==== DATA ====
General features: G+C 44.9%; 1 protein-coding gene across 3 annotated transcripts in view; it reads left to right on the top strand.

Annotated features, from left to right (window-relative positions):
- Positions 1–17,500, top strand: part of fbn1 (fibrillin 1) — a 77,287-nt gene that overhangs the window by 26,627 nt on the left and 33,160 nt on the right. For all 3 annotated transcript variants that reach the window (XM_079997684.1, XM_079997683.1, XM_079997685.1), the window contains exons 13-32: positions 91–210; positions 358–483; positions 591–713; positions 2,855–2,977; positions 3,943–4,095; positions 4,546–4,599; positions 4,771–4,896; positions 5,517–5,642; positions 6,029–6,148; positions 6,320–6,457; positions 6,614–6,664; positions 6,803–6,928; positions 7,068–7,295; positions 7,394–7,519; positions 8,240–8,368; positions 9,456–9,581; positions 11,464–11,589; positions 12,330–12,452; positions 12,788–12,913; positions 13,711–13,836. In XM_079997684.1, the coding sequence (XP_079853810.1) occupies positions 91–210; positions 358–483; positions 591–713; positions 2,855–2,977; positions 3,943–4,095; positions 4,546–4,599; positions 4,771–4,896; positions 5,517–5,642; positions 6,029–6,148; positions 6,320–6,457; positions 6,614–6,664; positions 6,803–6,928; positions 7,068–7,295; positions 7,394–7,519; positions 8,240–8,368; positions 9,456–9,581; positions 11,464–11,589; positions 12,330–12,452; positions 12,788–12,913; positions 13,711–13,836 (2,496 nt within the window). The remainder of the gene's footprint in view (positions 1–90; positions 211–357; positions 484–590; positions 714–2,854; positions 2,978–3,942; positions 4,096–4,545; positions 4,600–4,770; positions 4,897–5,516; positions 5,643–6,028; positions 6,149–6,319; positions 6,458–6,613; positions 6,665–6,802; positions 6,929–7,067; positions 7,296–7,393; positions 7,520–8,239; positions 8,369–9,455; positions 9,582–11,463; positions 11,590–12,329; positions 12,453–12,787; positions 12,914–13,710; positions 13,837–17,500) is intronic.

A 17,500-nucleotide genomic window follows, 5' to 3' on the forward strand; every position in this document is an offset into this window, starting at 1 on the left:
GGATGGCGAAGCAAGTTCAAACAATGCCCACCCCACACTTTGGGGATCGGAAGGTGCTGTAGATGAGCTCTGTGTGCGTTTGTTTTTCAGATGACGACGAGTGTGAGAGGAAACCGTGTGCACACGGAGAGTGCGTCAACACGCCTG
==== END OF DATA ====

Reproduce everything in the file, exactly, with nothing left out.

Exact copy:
General features: G+C 44.9%; 1 protein-coding gene across 3 annotated transcripts in view; it reads left to right on the top strand.

Annotated features, from left to right (window-relative positions):
- Positions 1–17,500, top strand: part of fbn1 (fibrillin 1) — a 77,287-nt gene that overhangs the window by 26,627 nt on the left and 33,160 nt on the right. For all 3 annotated transcript variants that reach the window (XM_079997684.1, XM_079997683.1, XM_079997685.1), the window contains exons 13-32: positions 91–210; positions 358–483; positions 591–713; positions 2,855–2,977; positions 3,943–4,095; positions 4,546–4,599; positions 4,771–4,896; positions 5,517–5,642; positions 6,029–6,148; positions 6,320–6,457; positions 6,614–6,664; positions 6,803–6,928; positions 7,068–7,295; positions 7,394–7,519; positions 8,240–8,368; positions 9,456–9,581; positions 11,464–11,589; positions 12,330–12,452; positions 12,788–12,913; positions 13,711–13,836. In XM_079997684.1, the coding sequence (XP_079853810.1) occupies positions 91–210; positions 358–483; positions 591–713; positions 2,855–2,977; positions 3,943–4,095; positions 4,546–4,599; positions 4,771–4,896; positions 5,517–5,642; positions 6,029–6,148; positions 6,320–6,457; positions 6,614–6,664; positions 6,803–6,928; positions 7,068–7,295; positions 7,394–7,519; positions 8,240–8,368; positions 9,456–9,581; positions 11,464–11,589; positions 12,330–12,452; positions 12,788–12,913; positions 13,711–13,836 (2,496 nt within the window). The remainder of the gene's footprint in view (positions 1–90; positions 211–357; positions 484–590; positions 714–2,854; positions 2,978–3,942; positions 4,096–4,545; positions 4,600–4,770; positions 4,897–5,516; positions 5,643–6,028; positions 6,149–6,319; positions 6,458–6,613; positions 6,665–6,802; positions 6,929–7,067; positions 7,296–7,393; positions 7,520–8,239; positions 8,369–9,455; positions 9,582–11,463; positions 11,590–12,329; positions 12,453–12,787; positions 12,914–13,710; positions 13,837–17,500) is intronic.

A 17,500-nucleotide genomic window follows, 5' to 3' on the forward strand; every position in this document is an offset into this window, starting at 1 on the left:
GGATGGCGAAGCAAGTTCAAACAATGCCCACCCCACACTTTGGGGATCGGAAGGTGCTGTAGATGAGCTCTGTGTGCGTTTGTTTTTCAGATGACGACGAGTGTGAGAGGAAACCGTGTGCACACGGAGAGTGCGTCAACACGCCTG